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Mele's agnosticism toward act individuation

Alfred Mele has a well-staked out position in the debate on action individuation, but it's one where the dimensions of his view have been worked out without him realising it. The view amounts to not taking sides in the debate.

Because of his not taking sides, I will call his view the agnostic view of action individuation. It's not that he denies that one can take a position one way or another, but that he will remain neutral with respect to each of the minimizing, maximizing, or componential views of action individuation.

I am not wedded to the idea that the neutrality of the agnostic view is a view at all. One could probably easily convince me that Mele's position is not a position at all. After all, he has not worked out an argument for it, and he certainly has not considered objections to it. But let me try to explain what I think Mele's agnostic position is.

Mele (1992, 1997, 2003) discusses intentional action. He notes that a part of such discussions sometimes involves an explanation of the constitution, identification and individuation of actions. An account of intentional action is consistent with any of the theories of action individuation, including the minimizing view of Davidson and Anscombe, the maximizing view of Goldman, or the componential view of Ginet, etc. If each view is consistent with an account of intentional action, then it is possible to remain neutral on the most plausible conceptions in the debate of action individuation. Therefore, Mele remains agnostic with respect to a view of action individuation.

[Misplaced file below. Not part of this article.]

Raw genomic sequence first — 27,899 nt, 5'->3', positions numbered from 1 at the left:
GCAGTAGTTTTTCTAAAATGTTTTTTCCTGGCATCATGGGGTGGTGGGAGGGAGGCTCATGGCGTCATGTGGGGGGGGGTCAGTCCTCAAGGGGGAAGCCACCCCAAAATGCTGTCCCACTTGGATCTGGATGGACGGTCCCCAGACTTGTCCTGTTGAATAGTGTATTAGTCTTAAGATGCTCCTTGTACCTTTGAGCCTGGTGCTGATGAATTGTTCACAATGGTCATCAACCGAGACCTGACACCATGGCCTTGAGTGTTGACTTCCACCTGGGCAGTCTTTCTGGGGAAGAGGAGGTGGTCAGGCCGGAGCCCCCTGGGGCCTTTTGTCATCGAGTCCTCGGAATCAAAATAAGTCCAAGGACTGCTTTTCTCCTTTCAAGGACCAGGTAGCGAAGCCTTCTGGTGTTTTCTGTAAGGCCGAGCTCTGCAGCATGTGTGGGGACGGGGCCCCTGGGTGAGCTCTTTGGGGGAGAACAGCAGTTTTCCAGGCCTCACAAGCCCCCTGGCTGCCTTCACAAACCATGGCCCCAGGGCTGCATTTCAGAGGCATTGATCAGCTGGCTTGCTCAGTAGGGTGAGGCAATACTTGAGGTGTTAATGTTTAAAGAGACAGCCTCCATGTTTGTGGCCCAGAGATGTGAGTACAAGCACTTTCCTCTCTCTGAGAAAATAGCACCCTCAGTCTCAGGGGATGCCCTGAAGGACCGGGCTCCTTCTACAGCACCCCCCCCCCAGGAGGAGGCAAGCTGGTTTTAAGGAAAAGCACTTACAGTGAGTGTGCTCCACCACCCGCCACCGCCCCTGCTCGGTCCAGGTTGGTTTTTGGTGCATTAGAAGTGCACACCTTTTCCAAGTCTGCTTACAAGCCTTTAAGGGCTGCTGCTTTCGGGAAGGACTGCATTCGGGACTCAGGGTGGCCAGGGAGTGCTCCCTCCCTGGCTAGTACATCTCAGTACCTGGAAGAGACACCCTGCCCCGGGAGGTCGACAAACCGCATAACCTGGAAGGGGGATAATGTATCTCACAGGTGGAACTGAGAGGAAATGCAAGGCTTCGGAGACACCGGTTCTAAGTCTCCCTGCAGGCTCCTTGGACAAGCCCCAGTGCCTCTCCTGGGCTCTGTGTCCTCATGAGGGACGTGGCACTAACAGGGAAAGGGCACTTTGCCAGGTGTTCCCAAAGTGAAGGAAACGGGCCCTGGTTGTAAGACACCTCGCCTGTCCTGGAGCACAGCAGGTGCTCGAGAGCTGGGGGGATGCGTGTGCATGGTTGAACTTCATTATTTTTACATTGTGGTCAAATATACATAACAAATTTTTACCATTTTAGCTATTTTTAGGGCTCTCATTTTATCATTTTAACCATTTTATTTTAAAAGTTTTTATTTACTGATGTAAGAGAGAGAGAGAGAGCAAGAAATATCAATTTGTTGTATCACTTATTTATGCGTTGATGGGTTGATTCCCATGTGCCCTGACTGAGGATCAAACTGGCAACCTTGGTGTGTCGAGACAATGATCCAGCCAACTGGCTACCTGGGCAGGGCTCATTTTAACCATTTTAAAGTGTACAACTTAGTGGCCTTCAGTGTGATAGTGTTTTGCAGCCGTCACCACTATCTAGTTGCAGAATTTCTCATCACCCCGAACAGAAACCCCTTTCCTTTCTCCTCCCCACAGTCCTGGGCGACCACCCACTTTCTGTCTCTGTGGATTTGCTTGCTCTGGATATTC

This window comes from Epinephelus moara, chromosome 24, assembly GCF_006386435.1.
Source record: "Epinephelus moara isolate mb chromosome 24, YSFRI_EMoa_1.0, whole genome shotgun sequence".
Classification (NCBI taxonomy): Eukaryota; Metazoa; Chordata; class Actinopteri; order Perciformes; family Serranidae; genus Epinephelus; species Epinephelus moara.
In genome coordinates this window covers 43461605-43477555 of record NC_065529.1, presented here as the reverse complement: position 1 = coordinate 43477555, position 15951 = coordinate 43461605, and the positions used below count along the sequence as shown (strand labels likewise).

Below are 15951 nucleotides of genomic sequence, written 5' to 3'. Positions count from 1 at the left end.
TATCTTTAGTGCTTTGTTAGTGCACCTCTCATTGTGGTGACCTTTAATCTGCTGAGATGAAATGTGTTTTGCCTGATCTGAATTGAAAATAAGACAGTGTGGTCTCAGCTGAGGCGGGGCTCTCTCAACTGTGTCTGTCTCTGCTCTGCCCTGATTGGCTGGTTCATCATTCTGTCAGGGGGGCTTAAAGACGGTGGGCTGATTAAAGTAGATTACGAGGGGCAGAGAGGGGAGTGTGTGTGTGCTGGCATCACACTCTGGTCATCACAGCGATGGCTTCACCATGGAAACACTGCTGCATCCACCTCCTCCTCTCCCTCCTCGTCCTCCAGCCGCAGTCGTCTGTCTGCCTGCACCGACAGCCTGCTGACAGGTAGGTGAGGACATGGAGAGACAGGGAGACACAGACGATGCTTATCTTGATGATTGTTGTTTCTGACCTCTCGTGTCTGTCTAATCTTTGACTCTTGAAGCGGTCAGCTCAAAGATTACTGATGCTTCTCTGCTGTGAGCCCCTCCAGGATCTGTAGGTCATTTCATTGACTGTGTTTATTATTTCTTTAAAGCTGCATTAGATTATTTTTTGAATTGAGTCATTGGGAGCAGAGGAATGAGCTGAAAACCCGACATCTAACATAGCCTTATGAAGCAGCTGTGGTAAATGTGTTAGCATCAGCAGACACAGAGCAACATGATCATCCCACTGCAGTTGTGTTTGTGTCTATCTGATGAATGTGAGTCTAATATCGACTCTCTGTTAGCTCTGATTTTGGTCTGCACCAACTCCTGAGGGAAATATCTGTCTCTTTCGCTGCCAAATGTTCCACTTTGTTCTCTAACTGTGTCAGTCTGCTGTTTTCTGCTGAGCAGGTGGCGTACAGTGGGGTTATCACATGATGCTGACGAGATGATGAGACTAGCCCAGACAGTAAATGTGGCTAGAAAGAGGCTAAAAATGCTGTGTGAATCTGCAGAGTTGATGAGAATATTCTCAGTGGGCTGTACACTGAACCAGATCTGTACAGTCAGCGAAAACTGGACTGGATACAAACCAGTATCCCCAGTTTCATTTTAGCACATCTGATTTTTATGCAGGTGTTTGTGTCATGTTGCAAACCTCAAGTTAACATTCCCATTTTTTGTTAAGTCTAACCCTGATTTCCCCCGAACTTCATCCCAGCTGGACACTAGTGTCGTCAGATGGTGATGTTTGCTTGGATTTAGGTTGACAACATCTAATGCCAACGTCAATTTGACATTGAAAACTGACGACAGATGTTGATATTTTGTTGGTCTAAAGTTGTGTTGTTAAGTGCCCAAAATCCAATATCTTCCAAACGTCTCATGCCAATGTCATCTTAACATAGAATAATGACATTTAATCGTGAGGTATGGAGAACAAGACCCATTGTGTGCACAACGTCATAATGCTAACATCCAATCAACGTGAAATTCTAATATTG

Since Mele admits that any of the views of action individuation can apply to a view on intentional action, he sees that there is a connection between the two. If there is a connection between the two, then the position one takes up - even if that position is not well defined or positively conceived - is indeed a position. Therefore, Mele's agnosticism with respect to theories of action individuation is a view worthy of consideration in discussions of action individuation.

NOTE: Mele (online ms) is the only place that he takes up a particular view of action individuation. In the paper, he endorses a Davidsonian or minimizing view of action individuation. Zhu and Buckareff, commentators of Mele, point out that his view is not consistent with Goldman's maximizing view, in spite of his claim to the contrary: "I... believe that the results can be translated into the language of the other main competing theories of individuation" (Mele ms, 9).

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